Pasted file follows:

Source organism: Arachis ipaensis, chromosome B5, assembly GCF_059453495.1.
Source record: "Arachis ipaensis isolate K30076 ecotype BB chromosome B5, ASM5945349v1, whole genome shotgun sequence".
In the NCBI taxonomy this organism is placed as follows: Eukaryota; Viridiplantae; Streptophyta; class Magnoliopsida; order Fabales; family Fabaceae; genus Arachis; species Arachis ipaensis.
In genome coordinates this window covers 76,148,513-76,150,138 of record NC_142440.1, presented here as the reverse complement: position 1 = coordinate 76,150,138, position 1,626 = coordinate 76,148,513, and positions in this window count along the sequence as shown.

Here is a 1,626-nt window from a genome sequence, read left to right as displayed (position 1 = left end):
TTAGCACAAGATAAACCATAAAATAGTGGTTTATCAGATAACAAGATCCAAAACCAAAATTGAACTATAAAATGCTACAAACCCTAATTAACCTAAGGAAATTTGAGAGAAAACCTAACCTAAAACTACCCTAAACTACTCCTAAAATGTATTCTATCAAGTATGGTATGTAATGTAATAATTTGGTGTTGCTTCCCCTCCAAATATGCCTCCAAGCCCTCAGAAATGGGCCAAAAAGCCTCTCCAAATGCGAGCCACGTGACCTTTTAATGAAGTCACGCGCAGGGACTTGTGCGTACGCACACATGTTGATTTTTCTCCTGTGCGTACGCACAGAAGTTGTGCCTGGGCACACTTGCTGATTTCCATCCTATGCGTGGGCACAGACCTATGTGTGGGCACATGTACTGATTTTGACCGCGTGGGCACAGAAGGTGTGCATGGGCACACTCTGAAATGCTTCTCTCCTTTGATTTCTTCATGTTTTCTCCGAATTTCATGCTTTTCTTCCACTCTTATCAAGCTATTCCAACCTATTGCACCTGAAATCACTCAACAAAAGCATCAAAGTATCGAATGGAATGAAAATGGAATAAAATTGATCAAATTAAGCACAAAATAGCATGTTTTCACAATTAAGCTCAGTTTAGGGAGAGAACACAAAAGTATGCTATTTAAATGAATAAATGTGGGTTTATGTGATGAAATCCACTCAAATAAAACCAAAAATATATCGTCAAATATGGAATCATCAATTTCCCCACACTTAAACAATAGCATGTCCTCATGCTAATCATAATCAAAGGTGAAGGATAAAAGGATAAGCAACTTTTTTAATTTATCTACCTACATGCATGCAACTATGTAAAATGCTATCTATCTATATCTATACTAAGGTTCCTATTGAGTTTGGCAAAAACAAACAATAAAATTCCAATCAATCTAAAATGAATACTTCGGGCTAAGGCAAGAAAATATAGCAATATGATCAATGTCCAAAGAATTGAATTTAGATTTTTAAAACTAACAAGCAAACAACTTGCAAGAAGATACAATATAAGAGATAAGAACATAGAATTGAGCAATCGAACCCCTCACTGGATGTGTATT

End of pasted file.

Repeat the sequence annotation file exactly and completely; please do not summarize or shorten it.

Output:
Source organism: Arachis ipaensis, chromosome B5, assembly GCF_059453495.1.
Source record: "Arachis ipaensis isolate K30076 ecotype BB chromosome B5, ASM5945349v1, whole genome shotgun sequence".
In the NCBI taxonomy this organism is placed as follows: Eukaryota; Viridiplantae; Streptophyta; class Magnoliopsida; order Fabales; family Fabaceae; genus Arachis; species Arachis ipaensis.
In genome coordinates this window covers 76,148,513-76,150,138 of record NC_142440.1, presented here as the reverse complement: position 1 = coordinate 76,150,138, position 1,626 = coordinate 76,148,513, and positions in this window count along the sequence as shown.

Here is a 1,626-nt window from a genome sequence, read left to right as displayed (position 1 = left end):
TTAGCACAAGATAAACCATAAAATAGTGGTTTATCAGATAACAAGATCCAAAACCAAAATTGAACTATAAAATGCTACAAACCCTAATTAACCTAAGGAAATTTGAGAGAAAACCTAACCTAAAACTACCCTAAACTACTCCTAAAATGTATTCTATCAAGTATGGTATGTAATGTAATAATTTGGTGTTGCTTCCCCTCCAAATATGCCTCCAAGCCCTCAGAAATGGGCCAAAAAGCCTCTCCAAATGCGAGCCACGTGACCTTTTAATGAAGTCACGCGCAGGGACTTGTGCGTACGCACACATGTTGATTTTTCTCCTGTGCGTACGCACAGAAGTTGTGCCTGGGCACACTTGCTGATTTCCATCCTATGCGTGGGCACAGACCTATGTGTGGGCACATGTACTGATTTTGACCGCGTGGGCACAGAAGGTGTGCATGGGCACACTCTGAAATGCTTCTCTCCTTTGATTTCTTCATGTTTTCTCCGAATTTCATGCTTTTCTTCCACTCTTATCAAGCTATTCCAACCTATTGCACCTGAAATCACTCAACAAAAGCATCAAAGTATCGAATGGAATGAAAATGGAATAAAATTGATCAAATTAAGCACAAAATAGCATGTTTTCACAATTAAGCTCAGTTTAGGGAGAGAACACAAAAGTATGCTATTTAAATGAATAAATGTGGGTTTATGTGATGAAATCCACTCAAATAAAACCAAAAATATATCGTCAAATATGGAATCATCAATTTCCCCACACTTAAACAATAGCATGTCCTCATGCTAATCATAATCAAAGGTGAAGGATAAAAGGATAAGCAACTTTTTTAATTTATCTACCTACATGCATGCAACTATGTAAAATGCTATCTATCTATATCTATACTAAGGTTCCTATTGAGTTTGGCAAAAACAAACAATAAAATTCCAATCAATCTAAAATGAATACTTCGGGCTAAGGCAAGAAAATATAGCAATATGATCAATGTCCAAAGAATTGAATTTAGATTTTTAAAACTAACAAGCAAACAACTTGCAAGAAGATACAATATAAGAGATAAGAACATAGAATTGAGCAATCGAACCCCTCACTGGATGTGTATT